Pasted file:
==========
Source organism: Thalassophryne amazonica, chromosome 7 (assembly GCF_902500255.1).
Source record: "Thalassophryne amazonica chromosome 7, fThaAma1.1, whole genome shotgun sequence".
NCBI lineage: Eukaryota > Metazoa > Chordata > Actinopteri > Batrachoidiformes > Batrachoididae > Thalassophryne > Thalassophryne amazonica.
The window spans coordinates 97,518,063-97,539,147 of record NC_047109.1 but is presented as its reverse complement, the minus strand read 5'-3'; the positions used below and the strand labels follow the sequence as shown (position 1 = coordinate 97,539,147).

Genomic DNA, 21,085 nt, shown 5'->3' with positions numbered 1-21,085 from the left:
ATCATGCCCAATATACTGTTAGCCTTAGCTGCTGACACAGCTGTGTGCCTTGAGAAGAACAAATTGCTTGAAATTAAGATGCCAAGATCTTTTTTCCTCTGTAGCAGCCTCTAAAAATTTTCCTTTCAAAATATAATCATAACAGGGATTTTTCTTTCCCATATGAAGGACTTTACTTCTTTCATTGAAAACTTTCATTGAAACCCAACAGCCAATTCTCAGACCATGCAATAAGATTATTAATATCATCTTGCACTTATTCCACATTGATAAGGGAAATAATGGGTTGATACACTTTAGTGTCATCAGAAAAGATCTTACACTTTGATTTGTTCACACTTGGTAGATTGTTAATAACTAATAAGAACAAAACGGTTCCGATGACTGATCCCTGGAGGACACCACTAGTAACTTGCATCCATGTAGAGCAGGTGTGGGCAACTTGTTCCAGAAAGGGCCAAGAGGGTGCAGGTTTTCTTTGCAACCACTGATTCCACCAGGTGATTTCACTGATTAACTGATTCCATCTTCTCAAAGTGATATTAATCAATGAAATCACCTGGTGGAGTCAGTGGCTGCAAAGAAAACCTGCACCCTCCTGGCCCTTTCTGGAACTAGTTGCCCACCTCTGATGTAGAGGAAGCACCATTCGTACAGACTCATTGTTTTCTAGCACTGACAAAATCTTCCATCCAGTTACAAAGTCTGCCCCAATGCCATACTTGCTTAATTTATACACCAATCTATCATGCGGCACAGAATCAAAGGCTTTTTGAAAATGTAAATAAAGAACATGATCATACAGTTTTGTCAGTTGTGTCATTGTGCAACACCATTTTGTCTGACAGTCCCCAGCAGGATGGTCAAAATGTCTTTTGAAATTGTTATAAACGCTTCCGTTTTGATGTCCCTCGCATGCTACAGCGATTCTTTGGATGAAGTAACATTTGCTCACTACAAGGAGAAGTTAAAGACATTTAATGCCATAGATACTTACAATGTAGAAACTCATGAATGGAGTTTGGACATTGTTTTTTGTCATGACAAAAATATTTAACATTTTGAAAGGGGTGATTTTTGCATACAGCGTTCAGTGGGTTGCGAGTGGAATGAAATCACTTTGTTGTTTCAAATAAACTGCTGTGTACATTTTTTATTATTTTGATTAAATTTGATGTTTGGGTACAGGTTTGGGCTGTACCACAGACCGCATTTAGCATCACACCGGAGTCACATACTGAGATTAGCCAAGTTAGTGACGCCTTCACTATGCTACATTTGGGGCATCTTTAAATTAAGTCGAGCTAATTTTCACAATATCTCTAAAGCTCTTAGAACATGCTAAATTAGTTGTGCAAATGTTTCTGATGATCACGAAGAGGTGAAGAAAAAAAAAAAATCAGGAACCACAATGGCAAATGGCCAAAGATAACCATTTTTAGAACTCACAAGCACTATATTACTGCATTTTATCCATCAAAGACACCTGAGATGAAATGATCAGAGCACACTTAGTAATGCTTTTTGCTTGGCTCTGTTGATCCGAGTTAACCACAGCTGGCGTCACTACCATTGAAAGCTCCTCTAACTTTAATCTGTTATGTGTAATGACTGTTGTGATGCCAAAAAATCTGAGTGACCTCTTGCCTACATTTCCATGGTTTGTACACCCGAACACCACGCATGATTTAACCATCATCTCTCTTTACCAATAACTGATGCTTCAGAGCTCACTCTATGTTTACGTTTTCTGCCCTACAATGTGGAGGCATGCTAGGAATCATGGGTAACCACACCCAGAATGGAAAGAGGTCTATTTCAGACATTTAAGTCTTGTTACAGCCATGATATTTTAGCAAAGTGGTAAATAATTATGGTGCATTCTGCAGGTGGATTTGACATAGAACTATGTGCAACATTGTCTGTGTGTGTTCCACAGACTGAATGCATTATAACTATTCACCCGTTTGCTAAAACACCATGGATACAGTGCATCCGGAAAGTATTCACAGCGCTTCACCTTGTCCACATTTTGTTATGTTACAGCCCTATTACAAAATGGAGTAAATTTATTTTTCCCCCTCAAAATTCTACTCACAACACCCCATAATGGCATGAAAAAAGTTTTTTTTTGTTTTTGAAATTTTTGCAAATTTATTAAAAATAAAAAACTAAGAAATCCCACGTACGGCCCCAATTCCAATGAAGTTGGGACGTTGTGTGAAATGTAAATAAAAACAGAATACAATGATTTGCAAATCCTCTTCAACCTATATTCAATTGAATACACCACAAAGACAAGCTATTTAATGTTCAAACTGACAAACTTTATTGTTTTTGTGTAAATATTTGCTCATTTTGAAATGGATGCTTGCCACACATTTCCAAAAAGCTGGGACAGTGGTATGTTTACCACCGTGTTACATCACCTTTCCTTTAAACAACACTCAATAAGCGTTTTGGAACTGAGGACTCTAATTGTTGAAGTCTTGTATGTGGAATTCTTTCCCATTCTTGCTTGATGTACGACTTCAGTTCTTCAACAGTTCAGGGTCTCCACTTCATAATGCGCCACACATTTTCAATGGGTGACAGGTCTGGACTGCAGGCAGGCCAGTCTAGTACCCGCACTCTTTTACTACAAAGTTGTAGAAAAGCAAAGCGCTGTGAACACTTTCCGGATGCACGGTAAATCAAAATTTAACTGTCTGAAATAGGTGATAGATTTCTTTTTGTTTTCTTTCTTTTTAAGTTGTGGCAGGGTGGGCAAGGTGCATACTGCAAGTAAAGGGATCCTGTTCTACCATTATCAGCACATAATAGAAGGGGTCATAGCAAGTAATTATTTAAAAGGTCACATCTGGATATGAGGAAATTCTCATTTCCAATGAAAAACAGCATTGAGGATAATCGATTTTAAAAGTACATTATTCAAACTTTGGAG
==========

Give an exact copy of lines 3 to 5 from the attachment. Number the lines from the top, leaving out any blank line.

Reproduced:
NCBI lineage: Eukaryota > Metazoa > Chordata > Actinopteri > Batrachoidiformes > Batrachoididae > Thalassophryne > Thalassophryne amazonica.
The window spans coordinates 97,518,063-97,539,147 of record NC_047109.1 but is presented as its reverse complement, the minus strand read 5'-3'; the positions used below and the strand labels follow the sequence as shown (position 1 = coordinate 97,539,147).

Genomic DNA, 21,085 nt, shown 5'->3' with positions numbered 1-21,085 from the left: